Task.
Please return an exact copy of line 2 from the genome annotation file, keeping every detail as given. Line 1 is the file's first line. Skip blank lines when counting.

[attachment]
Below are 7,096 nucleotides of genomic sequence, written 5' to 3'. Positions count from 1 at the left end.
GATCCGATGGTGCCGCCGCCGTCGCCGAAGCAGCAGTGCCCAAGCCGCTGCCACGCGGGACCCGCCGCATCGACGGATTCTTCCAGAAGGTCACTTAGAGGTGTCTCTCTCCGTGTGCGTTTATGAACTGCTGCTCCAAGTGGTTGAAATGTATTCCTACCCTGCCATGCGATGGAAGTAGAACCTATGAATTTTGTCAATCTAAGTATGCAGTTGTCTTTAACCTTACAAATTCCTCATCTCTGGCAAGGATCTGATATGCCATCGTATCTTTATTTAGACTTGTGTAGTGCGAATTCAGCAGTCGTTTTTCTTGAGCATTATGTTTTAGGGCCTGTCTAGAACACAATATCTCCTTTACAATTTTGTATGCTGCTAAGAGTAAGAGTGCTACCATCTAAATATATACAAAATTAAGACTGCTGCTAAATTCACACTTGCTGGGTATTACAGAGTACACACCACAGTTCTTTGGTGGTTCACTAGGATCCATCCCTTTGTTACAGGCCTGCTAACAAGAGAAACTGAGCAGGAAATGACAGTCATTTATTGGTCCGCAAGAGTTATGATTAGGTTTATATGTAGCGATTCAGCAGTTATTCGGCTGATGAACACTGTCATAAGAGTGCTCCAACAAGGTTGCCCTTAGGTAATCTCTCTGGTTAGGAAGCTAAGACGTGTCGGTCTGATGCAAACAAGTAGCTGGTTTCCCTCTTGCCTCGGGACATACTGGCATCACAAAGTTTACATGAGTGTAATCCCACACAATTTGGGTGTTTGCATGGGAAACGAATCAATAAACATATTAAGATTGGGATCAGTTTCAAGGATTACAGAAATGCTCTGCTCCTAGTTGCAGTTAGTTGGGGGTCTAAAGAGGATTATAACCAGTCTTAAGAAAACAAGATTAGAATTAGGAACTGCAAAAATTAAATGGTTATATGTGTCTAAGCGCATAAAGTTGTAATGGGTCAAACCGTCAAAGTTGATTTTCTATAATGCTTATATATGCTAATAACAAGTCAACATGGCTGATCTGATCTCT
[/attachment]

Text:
GATCCGATGGTGCCGCCGCCGTCGCCGAAGCAGCAGTGCCCAAGCCGCTGCCACGCGGGACCCGCCGCATCGACGGATTCTTCCAGAAGGTCACTTAGAGGTGTCTCTCTCCGTGTGCGTTTATGAACTGCTGCTCCAAGTGGTTGAAATGTATTCCTACCCTGCCATGCGATGGAAGTAGAACCTATGAATTTTGTCAATCTAAGTATGCAGTTGTCTTTAACCTTACAAATTCCTCATCTCTGGCAAGGATCTGATATGCCATCGTATCTTTATTTAGACTTGTGTAGTGCGAATTCAGCAGTCGTTTTTCTTGAGCATTATGTTTTAGGGCCTGTCTAGAACACAATATCTCCTTTACAATTTTGTATGCTGCTAAGAGTAAGAGTGCTACCATCTAAATATATACAAAATTAAGACTGCTGCTAAATTCACACTTGCTGGGTATTACAGAGTACACACCACAGTTCTTTGGTGGTTCACTAGGATCCATCCCTTTGTTACAGGCCTGCTAACAAGAGAAACTGAGCAGGAAATGACAGTCATTTATTGGTCCGCAAGAGTTATGATTAGGTTTATATGTAGCGATTCAGCAGTTATTCGGCTGATGAACACTGTCATAAGAGTGCTCCAACAAGGTTGCCCTTAGGTAATCTCTCTGGTTAGGAAGCTAAGACGTGTCGGTCTGATGCAAACAAGTAGCTGGTTTCCCTCTTGCCTCGGGACATACTGGCATCACAAAGTTTACATGAGTGTAATCCCACACAATTTGGGTGTTTGCATGGGAAACGAATCAATAAACATATTAAGATTGGGATCAGTTTCAAGGATTACAGAAATGCTCTGCTCCTAGTTGCAGTTAGTTGGGGGTCTAAAGAGGATTATAACCAGTCTTAAGAAAACAAGATTAGAATTAGGAACTGCAAAAATTAAATGGTTATATGTGTCTAAGCGCATAAAGTTGTAATGGGTCAAACCGTCAAAGTTGATTTTCTATAATGCTTATATATGCTAATAACAAGTCAACATGGCTGATCTGATCTCT